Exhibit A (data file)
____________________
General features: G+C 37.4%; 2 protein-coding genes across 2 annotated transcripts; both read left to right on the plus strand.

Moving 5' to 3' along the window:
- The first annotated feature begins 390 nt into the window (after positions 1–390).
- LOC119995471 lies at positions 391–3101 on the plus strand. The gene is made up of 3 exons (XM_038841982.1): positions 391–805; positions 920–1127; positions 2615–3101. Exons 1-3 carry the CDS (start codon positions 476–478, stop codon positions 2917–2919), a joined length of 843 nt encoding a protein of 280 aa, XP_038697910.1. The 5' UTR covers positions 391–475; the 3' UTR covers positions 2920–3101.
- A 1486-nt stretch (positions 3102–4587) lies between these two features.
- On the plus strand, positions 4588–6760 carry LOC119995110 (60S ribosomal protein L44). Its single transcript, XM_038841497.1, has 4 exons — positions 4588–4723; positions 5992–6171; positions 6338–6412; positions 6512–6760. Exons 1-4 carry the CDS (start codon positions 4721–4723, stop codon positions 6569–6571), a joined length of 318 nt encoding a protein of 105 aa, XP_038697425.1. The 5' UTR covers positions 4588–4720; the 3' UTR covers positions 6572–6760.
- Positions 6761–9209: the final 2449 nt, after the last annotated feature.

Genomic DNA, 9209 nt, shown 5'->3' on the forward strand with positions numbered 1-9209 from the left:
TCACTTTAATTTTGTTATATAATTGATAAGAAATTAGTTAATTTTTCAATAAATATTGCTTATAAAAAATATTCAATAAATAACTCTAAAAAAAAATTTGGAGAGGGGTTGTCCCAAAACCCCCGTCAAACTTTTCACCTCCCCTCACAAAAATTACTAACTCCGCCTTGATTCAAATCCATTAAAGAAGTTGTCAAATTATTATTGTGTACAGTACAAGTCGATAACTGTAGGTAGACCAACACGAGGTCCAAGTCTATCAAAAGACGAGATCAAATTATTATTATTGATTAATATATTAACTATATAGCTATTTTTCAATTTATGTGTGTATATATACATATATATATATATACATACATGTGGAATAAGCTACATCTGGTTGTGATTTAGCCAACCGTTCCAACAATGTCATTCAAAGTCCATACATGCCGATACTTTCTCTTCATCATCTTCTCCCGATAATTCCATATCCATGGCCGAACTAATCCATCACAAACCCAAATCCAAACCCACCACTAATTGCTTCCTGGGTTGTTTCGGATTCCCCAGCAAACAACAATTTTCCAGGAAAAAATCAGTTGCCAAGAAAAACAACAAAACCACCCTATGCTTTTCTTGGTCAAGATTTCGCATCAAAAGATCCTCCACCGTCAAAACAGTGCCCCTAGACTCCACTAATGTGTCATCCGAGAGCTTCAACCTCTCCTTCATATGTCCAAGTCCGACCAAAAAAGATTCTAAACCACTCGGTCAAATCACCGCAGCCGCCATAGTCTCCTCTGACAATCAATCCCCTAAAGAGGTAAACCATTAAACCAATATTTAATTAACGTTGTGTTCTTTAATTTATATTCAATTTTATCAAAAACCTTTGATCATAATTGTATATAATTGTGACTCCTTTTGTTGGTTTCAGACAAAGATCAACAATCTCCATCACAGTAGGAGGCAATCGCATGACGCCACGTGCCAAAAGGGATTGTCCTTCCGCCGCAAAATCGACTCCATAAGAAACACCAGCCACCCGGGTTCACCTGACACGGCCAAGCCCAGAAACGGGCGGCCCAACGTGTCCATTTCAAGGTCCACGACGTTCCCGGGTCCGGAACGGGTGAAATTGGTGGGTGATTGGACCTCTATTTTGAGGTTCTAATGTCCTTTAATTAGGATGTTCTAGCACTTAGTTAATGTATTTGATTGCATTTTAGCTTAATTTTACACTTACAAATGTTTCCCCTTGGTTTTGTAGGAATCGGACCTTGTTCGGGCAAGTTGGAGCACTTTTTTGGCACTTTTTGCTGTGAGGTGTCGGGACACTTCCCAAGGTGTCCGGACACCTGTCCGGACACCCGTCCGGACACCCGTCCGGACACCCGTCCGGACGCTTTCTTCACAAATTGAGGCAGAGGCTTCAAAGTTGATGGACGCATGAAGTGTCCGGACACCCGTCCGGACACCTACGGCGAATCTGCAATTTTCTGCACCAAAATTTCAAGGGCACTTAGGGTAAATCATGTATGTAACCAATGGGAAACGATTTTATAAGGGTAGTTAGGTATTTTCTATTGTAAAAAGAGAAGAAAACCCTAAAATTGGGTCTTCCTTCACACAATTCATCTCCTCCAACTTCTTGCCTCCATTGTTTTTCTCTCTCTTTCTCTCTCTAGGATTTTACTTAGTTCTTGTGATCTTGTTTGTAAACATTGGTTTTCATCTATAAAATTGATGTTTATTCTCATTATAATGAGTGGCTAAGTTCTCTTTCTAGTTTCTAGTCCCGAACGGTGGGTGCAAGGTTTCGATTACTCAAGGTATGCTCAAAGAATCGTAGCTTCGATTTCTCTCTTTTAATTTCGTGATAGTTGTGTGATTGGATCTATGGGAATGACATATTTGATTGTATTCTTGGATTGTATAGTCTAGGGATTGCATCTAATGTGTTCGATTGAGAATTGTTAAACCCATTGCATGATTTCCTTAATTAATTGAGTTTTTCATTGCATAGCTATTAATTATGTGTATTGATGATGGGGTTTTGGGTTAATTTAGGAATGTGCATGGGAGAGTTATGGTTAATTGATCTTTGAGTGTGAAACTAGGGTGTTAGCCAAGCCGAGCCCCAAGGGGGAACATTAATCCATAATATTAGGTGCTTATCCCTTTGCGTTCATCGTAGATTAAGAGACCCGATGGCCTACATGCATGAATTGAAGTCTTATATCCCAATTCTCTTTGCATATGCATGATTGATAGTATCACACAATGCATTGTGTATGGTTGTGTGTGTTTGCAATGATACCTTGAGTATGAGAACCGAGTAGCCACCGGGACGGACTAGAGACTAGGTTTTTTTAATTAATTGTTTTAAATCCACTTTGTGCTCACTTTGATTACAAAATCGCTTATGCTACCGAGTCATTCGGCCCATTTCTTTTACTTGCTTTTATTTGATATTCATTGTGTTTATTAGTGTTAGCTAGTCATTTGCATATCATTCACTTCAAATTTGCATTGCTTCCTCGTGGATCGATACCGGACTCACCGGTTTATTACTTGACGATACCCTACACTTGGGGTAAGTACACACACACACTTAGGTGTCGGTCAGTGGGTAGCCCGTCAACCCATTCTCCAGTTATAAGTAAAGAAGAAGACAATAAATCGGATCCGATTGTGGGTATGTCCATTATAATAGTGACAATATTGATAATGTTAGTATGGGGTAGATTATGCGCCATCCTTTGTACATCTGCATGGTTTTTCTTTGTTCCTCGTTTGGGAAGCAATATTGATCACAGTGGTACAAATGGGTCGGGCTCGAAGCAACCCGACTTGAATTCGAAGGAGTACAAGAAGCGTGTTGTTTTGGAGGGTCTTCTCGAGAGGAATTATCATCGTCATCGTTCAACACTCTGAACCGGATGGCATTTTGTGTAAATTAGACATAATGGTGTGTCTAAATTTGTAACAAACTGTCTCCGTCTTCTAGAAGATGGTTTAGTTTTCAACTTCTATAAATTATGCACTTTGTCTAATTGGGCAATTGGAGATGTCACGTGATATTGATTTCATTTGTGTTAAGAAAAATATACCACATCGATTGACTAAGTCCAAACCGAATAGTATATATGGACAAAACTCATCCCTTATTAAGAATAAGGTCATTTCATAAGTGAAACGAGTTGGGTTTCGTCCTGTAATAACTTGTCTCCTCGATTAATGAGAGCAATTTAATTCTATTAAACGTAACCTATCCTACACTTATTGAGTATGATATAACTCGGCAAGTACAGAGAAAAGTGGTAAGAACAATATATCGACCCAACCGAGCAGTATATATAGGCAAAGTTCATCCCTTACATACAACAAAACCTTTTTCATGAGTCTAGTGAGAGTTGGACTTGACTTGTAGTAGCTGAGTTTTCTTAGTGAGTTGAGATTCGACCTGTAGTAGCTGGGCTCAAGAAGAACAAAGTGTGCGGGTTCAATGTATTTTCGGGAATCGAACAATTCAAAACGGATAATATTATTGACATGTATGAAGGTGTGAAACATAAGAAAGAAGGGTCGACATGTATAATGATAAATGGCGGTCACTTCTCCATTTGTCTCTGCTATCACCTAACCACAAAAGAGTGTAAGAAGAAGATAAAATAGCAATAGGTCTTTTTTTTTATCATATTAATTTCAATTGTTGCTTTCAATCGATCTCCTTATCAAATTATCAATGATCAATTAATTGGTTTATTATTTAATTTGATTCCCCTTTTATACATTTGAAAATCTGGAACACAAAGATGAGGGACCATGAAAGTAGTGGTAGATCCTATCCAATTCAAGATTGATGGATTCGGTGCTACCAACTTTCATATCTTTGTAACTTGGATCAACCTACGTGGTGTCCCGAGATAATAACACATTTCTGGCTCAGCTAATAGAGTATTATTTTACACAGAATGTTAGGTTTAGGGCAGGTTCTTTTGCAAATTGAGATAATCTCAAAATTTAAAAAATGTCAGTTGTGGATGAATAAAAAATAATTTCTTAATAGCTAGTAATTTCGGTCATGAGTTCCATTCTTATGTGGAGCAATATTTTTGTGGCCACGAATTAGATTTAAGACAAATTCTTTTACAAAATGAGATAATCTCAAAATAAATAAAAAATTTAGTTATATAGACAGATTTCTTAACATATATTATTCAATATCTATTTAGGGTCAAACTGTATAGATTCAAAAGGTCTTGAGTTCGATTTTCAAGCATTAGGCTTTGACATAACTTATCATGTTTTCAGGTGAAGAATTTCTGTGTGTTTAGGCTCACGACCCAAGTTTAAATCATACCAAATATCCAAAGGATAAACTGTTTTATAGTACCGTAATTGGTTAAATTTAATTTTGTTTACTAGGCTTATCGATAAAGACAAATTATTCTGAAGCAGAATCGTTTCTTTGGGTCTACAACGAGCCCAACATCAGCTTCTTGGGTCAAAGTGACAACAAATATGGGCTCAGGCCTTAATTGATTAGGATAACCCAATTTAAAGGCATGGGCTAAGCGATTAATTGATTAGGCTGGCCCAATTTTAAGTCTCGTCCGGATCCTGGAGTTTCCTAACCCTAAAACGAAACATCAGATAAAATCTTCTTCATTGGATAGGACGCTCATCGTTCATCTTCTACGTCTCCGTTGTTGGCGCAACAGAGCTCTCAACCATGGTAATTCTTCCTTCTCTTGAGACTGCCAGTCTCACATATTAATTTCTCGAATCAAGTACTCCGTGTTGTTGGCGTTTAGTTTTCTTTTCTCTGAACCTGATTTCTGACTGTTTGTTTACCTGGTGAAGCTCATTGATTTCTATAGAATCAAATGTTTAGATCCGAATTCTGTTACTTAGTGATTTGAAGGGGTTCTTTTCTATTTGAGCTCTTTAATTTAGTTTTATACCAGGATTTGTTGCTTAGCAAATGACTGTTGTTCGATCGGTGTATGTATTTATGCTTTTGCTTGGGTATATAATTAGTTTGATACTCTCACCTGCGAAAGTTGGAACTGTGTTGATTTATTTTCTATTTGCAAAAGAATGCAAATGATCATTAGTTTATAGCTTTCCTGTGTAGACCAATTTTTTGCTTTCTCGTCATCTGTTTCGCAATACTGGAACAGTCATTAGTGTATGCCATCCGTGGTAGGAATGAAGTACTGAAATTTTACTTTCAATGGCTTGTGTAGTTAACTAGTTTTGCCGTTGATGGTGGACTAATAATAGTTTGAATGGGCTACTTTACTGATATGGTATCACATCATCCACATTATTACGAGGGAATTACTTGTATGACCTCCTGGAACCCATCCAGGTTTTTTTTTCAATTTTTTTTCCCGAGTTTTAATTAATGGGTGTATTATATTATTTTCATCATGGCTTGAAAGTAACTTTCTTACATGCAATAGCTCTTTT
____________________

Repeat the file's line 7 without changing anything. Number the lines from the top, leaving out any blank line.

- Positions 6761–9209: the final 2449 nt, after the last annotated feature.